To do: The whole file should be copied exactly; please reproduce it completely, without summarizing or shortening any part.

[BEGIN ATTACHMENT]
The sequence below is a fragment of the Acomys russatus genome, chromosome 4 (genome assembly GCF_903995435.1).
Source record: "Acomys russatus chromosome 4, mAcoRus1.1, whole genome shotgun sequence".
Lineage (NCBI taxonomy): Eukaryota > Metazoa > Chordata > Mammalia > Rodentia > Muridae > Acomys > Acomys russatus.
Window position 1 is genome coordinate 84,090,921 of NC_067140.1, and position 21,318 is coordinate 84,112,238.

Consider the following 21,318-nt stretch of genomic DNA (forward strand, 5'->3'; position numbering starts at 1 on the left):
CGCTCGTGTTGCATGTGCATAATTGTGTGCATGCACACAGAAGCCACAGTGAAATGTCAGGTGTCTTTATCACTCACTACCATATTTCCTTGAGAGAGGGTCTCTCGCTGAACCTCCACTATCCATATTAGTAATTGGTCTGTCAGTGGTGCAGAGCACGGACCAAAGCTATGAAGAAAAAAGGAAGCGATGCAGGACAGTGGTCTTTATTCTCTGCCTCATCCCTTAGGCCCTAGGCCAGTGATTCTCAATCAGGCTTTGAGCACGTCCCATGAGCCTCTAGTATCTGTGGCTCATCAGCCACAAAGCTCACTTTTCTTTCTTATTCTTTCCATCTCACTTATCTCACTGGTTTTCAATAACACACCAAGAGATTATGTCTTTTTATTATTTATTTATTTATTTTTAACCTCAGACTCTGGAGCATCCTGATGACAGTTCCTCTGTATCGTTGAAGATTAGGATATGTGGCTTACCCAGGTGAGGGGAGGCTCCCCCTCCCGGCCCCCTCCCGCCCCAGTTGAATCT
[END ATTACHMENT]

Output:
The sequence below is a fragment of the Acomys russatus genome, chromosome 4 (genome assembly GCF_903995435.1).
Source record: "Acomys russatus chromosome 4, mAcoRus1.1, whole genome shotgun sequence".
Lineage (NCBI taxonomy): Eukaryota > Metazoa > Chordata > Mammalia > Rodentia > Muridae > Acomys > Acomys russatus.
Window position 1 is genome coordinate 84,090,921 of NC_067140.1, and position 21,318 is coordinate 84,112,238.

Consider the following 21,318-nt stretch of genomic DNA (forward strand, 5'->3'; position numbering starts at 1 on the left):
CGCTCGTGTTGCATGTGCATAATTGTGTGCATGCACACAGAAGCCACAGTGAAATGTCAGGTGTCTTTATCACTCACTACCATATTTCCTTGAGAGAGGGTCTCTCGCTGAACCTCCACTATCCATATTAGTAATTGGTCTGTCAGTGGTGCAGAGCACGGACCAAAGCTATGAAGAAAAAAGGAAGCGATGCAGGACAGTGGTCTTTATTCTCTGCCTCATCCCTTAGGCCCTAGGCCAGTGATTCTCAATCAGGCTTTGAGCACGTCCCATGAGCCTCTAGTATCTGTGGCTCATCAGCCACAAAGCTCACTTTTCTTTCTTATTCTTTCCATCTCACTTATCTCACTGGTTTTCAATAACACACCAAGAGATTATGTCTTTTTATTATTTATTTATTTATTTTTAACCTCAGACTCTGGAGCATCCTGATGACAGTTCCTCTGTATCGTTGAAGATTAGGATATGTGGCTTACCCAGGTGAGGGGAGGCTCCCCCTCCCGGCCCCCTCCCGCCCCAGTTGAATCT